In the aftermath of the attacks of September 11, 2001, one question has been heard repeatedly among Americans: why do they hate us so? One U.S. intelligence official has what he thinks are some answers to that question, and has written a book about it.
In reply to the question, "Why do Osama bin Laden and his followers hate Americans," the answer from U.S. President George W. Bush has been clear-cut and unequivocal: "They hate us because we love freedom. They hate us because we love and hold dear the idea that anybody can worship an almighty God in any way he or she sees fit. They hate the idea of a free press, free political discourse. That is what they hate. And so long as we love our freedoms, they will try to harm our country."
But in a new book entitled Through Our Enemies' Eyes, one senior American intelligence officer, simply dubbed "Anonymous," sharply disagrees with that view.
"There are a lot of people who say he hates our freedoms, as you said, or hates our liberties, and hates us for what we are, rather than what we do," said the author. "That is a very common piece of analysis, and I think it is entirely wrong. Bin Laden has resonance in the Muslim world because he has focused his dislike for the things we do, not what we are."
The book was cleared for publication by the Central Intelligence Agency, and the author remains anonymous to the reading public. However, he is a senior intelligence officer of more than 20 years experience, much of it in Afghanistan and South Asia.
Anonymous agreed to be interviewed by VOA and the interview request was cleared by U.S. intelligence officials. Under the ground rules, he remains unnamed. Anonymous says that, contrary to the portrait of Osama bin Laden as simply a crazed terrorist, the al-Qaida leader is a complex figure.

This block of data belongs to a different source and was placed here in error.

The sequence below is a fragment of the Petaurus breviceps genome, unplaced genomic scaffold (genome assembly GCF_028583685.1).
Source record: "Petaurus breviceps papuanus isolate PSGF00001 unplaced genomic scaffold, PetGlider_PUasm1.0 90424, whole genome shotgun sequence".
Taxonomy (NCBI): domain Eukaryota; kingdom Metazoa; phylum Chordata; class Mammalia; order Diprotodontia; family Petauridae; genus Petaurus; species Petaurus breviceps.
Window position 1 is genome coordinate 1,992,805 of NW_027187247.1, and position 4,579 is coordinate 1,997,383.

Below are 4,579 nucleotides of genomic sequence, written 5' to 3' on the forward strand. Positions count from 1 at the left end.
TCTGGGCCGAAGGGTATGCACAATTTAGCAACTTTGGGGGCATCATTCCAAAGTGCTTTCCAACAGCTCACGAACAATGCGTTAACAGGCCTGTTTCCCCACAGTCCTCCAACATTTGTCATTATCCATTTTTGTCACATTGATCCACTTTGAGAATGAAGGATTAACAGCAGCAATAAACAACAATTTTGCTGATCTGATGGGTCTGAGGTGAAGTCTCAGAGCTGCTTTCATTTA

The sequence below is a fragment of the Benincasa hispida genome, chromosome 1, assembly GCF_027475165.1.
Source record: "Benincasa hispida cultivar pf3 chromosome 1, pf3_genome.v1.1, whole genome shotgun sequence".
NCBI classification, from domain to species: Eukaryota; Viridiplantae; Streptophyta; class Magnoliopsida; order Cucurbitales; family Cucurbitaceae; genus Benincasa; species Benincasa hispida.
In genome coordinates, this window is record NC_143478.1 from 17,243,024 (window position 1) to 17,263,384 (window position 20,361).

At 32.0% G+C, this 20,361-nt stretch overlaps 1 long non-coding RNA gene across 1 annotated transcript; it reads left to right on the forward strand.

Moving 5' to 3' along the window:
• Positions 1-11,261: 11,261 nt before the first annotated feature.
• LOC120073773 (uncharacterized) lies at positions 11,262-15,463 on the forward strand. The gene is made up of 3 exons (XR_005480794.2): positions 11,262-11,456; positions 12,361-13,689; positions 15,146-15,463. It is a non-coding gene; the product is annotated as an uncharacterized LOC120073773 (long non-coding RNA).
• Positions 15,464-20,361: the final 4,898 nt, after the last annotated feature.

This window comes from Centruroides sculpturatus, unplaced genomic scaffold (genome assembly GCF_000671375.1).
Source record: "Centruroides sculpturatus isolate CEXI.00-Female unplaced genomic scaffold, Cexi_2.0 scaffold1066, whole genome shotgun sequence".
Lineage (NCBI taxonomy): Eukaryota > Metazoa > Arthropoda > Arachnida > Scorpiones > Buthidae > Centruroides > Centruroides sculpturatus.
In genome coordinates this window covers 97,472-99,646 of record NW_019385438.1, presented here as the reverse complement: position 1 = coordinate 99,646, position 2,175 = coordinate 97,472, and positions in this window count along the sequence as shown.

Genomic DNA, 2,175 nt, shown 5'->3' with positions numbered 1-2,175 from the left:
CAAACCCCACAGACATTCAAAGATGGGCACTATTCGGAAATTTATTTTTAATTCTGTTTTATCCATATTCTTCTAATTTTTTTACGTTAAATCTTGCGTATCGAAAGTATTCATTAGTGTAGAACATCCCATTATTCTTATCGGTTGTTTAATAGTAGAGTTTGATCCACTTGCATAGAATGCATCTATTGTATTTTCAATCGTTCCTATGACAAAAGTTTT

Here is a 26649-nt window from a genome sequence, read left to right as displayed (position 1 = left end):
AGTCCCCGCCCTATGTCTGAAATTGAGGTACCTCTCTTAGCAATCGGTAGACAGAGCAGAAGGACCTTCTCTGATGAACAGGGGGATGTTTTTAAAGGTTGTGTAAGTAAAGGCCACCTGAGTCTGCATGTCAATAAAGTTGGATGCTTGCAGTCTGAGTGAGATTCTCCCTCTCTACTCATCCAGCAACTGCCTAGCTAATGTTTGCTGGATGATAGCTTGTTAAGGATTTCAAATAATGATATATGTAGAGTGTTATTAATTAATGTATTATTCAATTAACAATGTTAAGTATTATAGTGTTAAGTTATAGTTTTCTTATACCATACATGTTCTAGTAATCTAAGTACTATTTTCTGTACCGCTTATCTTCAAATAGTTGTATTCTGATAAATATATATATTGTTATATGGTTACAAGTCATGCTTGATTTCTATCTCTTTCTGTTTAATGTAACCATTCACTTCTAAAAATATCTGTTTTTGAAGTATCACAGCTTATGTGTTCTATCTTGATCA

"I believe that the genius of bin Laden lies in the fact that he has not resorted to saying 'we hate America's freedom and we have to attack them.' Or 'we hate America because they let women go to work and go to school and we need to attack them for that,'" the author explained. "He has not identified our culture, our society, as the main enemy or as the main reason to fight us. What he has identified are specific U.S. foreign policy actions and activities that have a resonance among Muslims all over the world."
Anonymous said Osama bin Laden has a clear political agenda. He says that agenda includes reducing U.S. support for Israel, a withdrawal of all American troops from the Arabian Peninsula, an end to what Osama bin Laden labeled as aggression against Iraq, and a halt to what Osama bin Laden viewed as Western exploitation of oil and natural gas resources of Muslim countries.
"It is a very clear policy," said the unnamed author. "None of it has to do with ephemeral things or slogans. It has to do with very clear-cut, concrete things. And I think that is why he is so effective in the Muslim world. He has picked a number of items that, whether you are, however you term it a moderate, a conservative, or a liberal Muslim, there is a certain amount of sympathy for the goals bin Laden has enunciated."
Anonymous said al-Qaida has taken some significant damage from Western anti-terrorist efforts. But, he adds, Osama bin Laden's strategy is to spur on attacks by individual groups, rather than leading a coordinated terrorist effort.
"His [bin Laden's] goal all along is to instigate other Muslims to attack the United States," said Anonymous. "He would give them assistance, he would give them training, he would give them some money perhaps. But the best of all possible worlds for him would be for Muslim groups around the world to attack us with no contact with him."
Anonymous said his views are controversial among his colleagues in the U.S. intelligence community. But, he said, understanding Osama bin Laden's motivation is key to defeating him.
"Understanding does not necessarily, and in this case does not, connote sympathy. It simply is an effort to portray the enemy as he is, and therefore give our country the best chance possible to counter and defeat it," he said.
The senior U.S. intelligence officer said that while American politicians refuse to characterize the conflict as a religious war, that is certainly the way Osama bin Laden and his followers look at it.